Encyclopedia of Microfluidics and Nanofluidics

Living Edition
| Editors: Dongqing Li

Magnetic Pumps

  • Barbaros CetinEmail author
  • Soheila Zeinali
  • Dongqing Li
Living reference work entry
DOI: https://doi.org/10.1007/978-3-642-27758-0_843-6



Magnetic pumps are pumps using electromagnetic or magnetic fields to actuate and control fluid motion in microchannels. The application of electromagnetic or magnetic forces is a flexible way of manipulating fluids in lab-on-a-chip devices.


Micropumps can be classified into two general categories: mechanical and nonmechanical micropumps (an excellent review on micropumps can be found elsewhere [1]). In a typical mechanical pump, a membrane is used to produce the pumping action. Nonmechanical micropumps on the other hand generally have no moving parts. Common mechanical micropumps fall into three categories based on the mechanical action used: check valve, peristaltic, and rotary pumps. They can also be categorized according to their actuation method: pneumatic, piezoelectric, external electric motor, or magnetic field. Among these actuation techniques, magnetic field actuation...

This is a preview of subscription content, log in to check access.


  1. 1.
    Laser DJ, Santiago JG (2004) A review of micropumps. J Micromech Microeng 14:35–64CrossRefGoogle Scholar
  2. 2.
    Shen M, Dovat L, Gijs MAM (2011) Magnetic active-valve micropump actuated by a rotating magnetic assembly. Sensor Actuat B 154:52–58CrossRefGoogle Scholar
  3. 3.
    Al-Halhouli AT, Kilani MI, Büttgenbach S (2010) Development of a novel electromagnetic pump for biomedical applications. Sensor Actuat A 162:172–176CrossRefGoogle Scholar
  4. 4.
    Khoo M, Liu C (2000) A novel micromachined magnetic membrane microfluidics pump. Proceedings of the 22nd annual EMBS international conference, Chicago, 23–28 July 2000, pp 2394–2397Google Scholar
  5. 5.
    Yamahata C, Lotto C, Al-Assaf E, Gijs MAM (2005) A PMMA valveless micropump using electromagnetic actuation. Microfluid Nanofluid 1:197–207CrossRefGoogle Scholar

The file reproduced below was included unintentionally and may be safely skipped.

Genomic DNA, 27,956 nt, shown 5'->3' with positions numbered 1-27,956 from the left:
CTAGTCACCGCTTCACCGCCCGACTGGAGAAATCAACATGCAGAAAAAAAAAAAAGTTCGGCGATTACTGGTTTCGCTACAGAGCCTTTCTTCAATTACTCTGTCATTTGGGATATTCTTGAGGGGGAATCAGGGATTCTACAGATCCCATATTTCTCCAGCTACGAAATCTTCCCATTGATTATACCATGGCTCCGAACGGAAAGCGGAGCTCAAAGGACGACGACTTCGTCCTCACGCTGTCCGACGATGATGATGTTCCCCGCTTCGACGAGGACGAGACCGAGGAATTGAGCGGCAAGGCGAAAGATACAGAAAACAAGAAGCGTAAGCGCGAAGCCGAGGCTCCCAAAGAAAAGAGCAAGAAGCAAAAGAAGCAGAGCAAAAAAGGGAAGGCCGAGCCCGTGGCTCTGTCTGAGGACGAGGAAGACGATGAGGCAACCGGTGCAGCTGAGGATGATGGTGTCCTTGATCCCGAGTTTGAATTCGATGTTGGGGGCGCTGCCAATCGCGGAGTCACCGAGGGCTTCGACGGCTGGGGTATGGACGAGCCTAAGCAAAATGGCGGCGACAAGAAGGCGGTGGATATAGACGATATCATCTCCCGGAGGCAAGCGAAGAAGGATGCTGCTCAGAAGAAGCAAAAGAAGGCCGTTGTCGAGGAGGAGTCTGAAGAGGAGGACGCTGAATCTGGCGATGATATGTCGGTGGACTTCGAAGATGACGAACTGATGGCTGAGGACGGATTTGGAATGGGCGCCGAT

6. 6.
    Yamahata C, Lotto C, Al-Assaf E, Gijs MAM (2005) A glass valveless micropump using electromagnetic actuation. Microfluid Nanofluid 78–79:132–137Google Scholar
  7. 7.
    Pan T, Mcdonald SJ, Kai EM, Ziaie BJ (2005) A magnetically driven PDMS micropump with ball check-valves. J Micromech Microeng 15:1021–1026CrossRefGoogle Scholar
  8. 8.
    Haeberle S, Schmitt N, Zengerle R, Ducrée J (2007) Centrifugo-magnetic pump for gas-to-liquid sampling. Sensor Actuat A 135:28–33CrossRefGoogle Scholar
  9. 9.
    Jang J, Lee SS (2000) Theoretical and experimental study of MHD magnetohydrodynamic micropump. Sensor Actuat 80:84–89CrossRefGoogle Scholar
  10. 10.
    Huang L, Wang W, Murphy MC, Lian K, Gian Z-G (2000) LIGA fabrication and test of DC type magnetohydrodynamic (MHD) micropump. Microsyst Technol 6:235–240CrossRefGoogle Scholar
  11. 11.
    Zhong J, Yi M, Bau HH (2002) Magneto hydrodynamic (MHD) fabricated with ceramic tapes. Sensor Actuat A 96:59–66CrossRefGoogle Scholar
  12. 12.
    Homsy A, Linder V, Lucklum F, de Rooij NF (2007) Magnetohydrodynamic pumping in nuclear magnetic resonance environments. Sensor Actuat B 123:636–646CrossRefGoogle Scholar
  13. 13.
    Lemoff AV, Lee AP (2000) An AC magnetohydrodynamic micropump. Sensor Actuat B 63:178–185CrossRefGoogle Scholar
  14. 14.
    Kurtoglu E, Bilgin E, Sesen M, Mısırlıoglu B, Yıldız M, Acar HFY, Kosar A (2012) Ferrofluid actuation with varying magnetic fields for micropumping applications. Microfluid Nanofluid 13:683–694CrossRefGoogle Scholar

Copyright information

© Springer Science+Business Media New York 2013

Authors and Affiliations

  1. 1.Mechanical Engineering DepartmentIhsan Dogramaci Bilkent UniversityAnkaraTurkey
  2. 2.Department of Mechanical EngineeringUniversity of WaterlooWaterlooCanada